SIR Alex Ferguson was a fantastically successful manager with Aberdeen and Manchester United.
I only have respect and admiration for what he achieved in more than 40 years at the sharp end.
Sir Alex gained great fame for the success he had year after year, and he was one of the very best in the business.
Honestly, the success he had with the Dons was incredible. I don’t think it was properly appreciated. Indeed, it may well have been dismissed too easily by some people.
At the moment, he is fighting back to health after after suffering a brain haemorrhage last week.
I hope he overcomes the challenges he is facing.
I’m delighted he appears to be making inroads in a positive way.
One thing we all know about Sir Alex is that he is a fighter, and he’s in the habit of beating the odds.
When he was the manager of Manchester United, he was a fighter.
What I liked about him most was that he stood his corner for his club and his players. He defended them all to the hilt. And rightly so.
Of course, we had disagreements over the years, and that happens in management.
We both wanted to win. That’s the way it should be. But there was always respect and friendship.
Before every game we’d warmly shake hands and wish each other all the best. But, deep down – under our breath – we’d be saying we hoped to win the game by a good margin!
Then, at full-time – win, lose or draw – we’d have a drink and a blether together.
We’d tend to try to avoid talking about the game that had just taken place. I always found that to be the best way with all managers.
When I first went into management and achieved any success, Sir Alex would write a letter to me to offer his congratulations
And I’d so the same to him when Manchester United were successful.
We were in competition, yes, but it wasn’t a war.
When I returned to Liverpool to manage for my second spell, we played United at Old Trafford.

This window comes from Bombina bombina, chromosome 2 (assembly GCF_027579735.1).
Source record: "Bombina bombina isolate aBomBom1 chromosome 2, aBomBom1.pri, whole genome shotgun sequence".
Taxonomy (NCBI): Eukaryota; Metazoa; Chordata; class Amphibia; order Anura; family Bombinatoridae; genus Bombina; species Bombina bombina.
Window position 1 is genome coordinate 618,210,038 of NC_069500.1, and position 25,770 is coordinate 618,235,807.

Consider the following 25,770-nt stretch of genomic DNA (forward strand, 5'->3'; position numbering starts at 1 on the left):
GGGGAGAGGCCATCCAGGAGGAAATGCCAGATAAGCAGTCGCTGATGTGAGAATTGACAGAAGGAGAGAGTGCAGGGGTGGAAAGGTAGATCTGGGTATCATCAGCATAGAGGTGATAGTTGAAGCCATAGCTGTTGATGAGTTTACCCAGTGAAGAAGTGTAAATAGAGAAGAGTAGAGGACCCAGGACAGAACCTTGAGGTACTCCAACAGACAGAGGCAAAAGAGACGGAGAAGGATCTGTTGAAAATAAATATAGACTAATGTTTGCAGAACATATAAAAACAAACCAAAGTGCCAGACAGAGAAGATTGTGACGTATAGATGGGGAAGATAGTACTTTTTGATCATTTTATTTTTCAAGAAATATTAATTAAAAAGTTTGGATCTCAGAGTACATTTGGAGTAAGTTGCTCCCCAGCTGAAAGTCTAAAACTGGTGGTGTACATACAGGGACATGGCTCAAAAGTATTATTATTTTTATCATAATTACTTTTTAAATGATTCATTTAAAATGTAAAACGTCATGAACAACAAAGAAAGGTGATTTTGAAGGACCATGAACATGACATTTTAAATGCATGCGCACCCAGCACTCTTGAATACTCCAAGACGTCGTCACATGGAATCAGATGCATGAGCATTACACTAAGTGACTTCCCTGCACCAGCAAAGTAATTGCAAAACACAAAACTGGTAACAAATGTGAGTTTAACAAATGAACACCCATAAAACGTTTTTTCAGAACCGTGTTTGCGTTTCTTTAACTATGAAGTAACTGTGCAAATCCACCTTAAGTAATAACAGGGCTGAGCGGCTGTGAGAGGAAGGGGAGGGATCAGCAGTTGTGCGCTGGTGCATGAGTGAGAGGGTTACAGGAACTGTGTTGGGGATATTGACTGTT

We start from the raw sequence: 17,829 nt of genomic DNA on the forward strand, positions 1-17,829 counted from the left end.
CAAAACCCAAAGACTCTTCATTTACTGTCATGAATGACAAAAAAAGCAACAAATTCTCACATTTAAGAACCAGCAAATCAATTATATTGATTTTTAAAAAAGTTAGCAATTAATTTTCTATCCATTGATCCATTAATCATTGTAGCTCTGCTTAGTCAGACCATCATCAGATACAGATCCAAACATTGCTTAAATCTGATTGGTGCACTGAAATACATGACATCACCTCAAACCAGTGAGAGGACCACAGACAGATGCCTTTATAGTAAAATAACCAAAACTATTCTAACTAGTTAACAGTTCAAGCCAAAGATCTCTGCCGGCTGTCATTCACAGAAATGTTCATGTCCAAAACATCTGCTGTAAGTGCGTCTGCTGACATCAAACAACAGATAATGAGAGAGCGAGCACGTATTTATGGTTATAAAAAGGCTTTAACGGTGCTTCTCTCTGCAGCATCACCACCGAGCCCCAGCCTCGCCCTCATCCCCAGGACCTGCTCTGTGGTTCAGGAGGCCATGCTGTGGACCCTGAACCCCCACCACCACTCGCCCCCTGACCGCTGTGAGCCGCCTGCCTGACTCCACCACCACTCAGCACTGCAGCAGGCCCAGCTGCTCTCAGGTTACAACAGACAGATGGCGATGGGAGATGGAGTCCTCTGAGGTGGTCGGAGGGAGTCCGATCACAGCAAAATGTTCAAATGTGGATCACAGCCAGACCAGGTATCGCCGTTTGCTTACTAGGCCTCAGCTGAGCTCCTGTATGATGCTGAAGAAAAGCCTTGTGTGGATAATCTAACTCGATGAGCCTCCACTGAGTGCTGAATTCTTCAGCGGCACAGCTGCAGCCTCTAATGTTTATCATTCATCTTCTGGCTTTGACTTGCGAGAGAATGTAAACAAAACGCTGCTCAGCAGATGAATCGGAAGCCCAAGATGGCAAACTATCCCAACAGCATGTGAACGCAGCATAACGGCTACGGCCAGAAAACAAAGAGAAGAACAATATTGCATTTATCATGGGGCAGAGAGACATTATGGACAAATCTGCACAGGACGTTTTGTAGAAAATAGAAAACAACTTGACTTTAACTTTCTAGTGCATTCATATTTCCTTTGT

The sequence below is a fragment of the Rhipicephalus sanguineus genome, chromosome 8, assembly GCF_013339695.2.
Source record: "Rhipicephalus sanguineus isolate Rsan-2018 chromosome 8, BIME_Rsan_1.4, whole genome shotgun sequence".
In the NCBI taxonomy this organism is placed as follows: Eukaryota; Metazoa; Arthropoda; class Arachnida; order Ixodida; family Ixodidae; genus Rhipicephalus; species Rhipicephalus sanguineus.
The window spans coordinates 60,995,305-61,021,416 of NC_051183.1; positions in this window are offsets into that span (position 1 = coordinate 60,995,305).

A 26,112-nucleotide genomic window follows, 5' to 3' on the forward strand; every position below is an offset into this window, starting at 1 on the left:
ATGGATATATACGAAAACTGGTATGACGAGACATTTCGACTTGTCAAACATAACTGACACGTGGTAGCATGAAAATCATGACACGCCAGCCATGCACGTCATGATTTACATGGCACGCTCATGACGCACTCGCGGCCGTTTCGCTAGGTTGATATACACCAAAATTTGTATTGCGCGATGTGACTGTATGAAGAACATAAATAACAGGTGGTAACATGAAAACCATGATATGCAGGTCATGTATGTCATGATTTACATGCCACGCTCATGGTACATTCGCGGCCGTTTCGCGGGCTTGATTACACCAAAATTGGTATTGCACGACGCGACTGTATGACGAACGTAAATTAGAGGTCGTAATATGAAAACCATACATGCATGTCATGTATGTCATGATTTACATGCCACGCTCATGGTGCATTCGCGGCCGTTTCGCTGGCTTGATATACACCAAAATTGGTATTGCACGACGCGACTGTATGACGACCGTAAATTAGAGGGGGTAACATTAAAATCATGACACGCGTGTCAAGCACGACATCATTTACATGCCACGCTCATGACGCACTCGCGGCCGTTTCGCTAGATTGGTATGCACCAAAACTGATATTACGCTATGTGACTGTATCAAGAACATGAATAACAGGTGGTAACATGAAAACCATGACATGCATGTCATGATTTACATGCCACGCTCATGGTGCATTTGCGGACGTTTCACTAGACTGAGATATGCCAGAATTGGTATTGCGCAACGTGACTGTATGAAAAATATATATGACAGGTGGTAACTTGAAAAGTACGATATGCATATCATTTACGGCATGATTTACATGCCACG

Fergie shouted down the tunnel before the game: “Are you coming in for a drink afterwards?”.
I replied: “Of course. I’m surprised you had to ask!”
We laughed at that. But he explained that not many managers shared a drink any more.
We’re both Glaswegians, however, and liked a wee tipple at the appropriate times!
I also played for Scotland when Fergie was assistant to Jock Stein.
I enjoyed his training and he clearly knew the game.
He then took over as national manager after Jock’s death, and was in charge for the 1986 World Cup Finals in Mexico.
As we all know, I withdrew from the squad that summer as I flicked a ligament in my knee and our surgeon told me that, if I went to the World Cup, I was seriously jeopardising my chances of being fit for the start of the domestic season.
So, I decided not to go.
That is the truth. And there is nothing more to it.
It’s been said that I didn’t go because I didn’t like Alex, or wasn’t happy with the squad he selected.
That’s nonsense. I said that at the time and I’ll say it again now.
Goodness, I’ve put this one to bed more times than I’ve put the weans to bed!
But some people just don’t want to believe the truth.
Since he retired from management in 2013, I’ve seen much more of Sir Alex as he has been in the directors’ box or in the room he has at Old Trafford.
I’ve enjoyed his company on many occasions.
He was also my guest when Liverpool opened the new stand at Anfield last year, named in my honour.
So, despite rumours to the contrary, all we’ve been over the years is friends, with a healthy desire to win games and be successful.
Marina and I are thinking of Sir Alex and his family at this time.
We wish them all well, and I look forward to seeing him at Old Trafford or Anfield in the near future
I was sorry to hear of Ron Scott’s passing.
I always had time for Ron and found him to be as good as gold.
I remember him from his early days at DC Thomson, when he worked for both The Sunday Post and The Weekly News and I was starting out at Celtic.
He was a character. He also had a great partnership with big Doug Baillie.
They were a tremendous double act, both respected and trusted in Scottish football.
Ron came to interview me when I was at Liverpool, and he was also working at Hillsborough on that tragic day back in 1989.
He had a warm smile and a genuine handshake.
It’s never nice to hear when someone passes away.
Ron was a good fella and was a legendary figure in football journalism.
He knew his stuff.
I think the tributes paid to him by colleagues and others in football back that up.
Everyone had time for him and he will be sadly missed.
The main thoughts are with his family, as it is always a difficult time.
Naturally, they will feel his loss more than anyone and you can only offer them support and strength in the weeks and months ahead.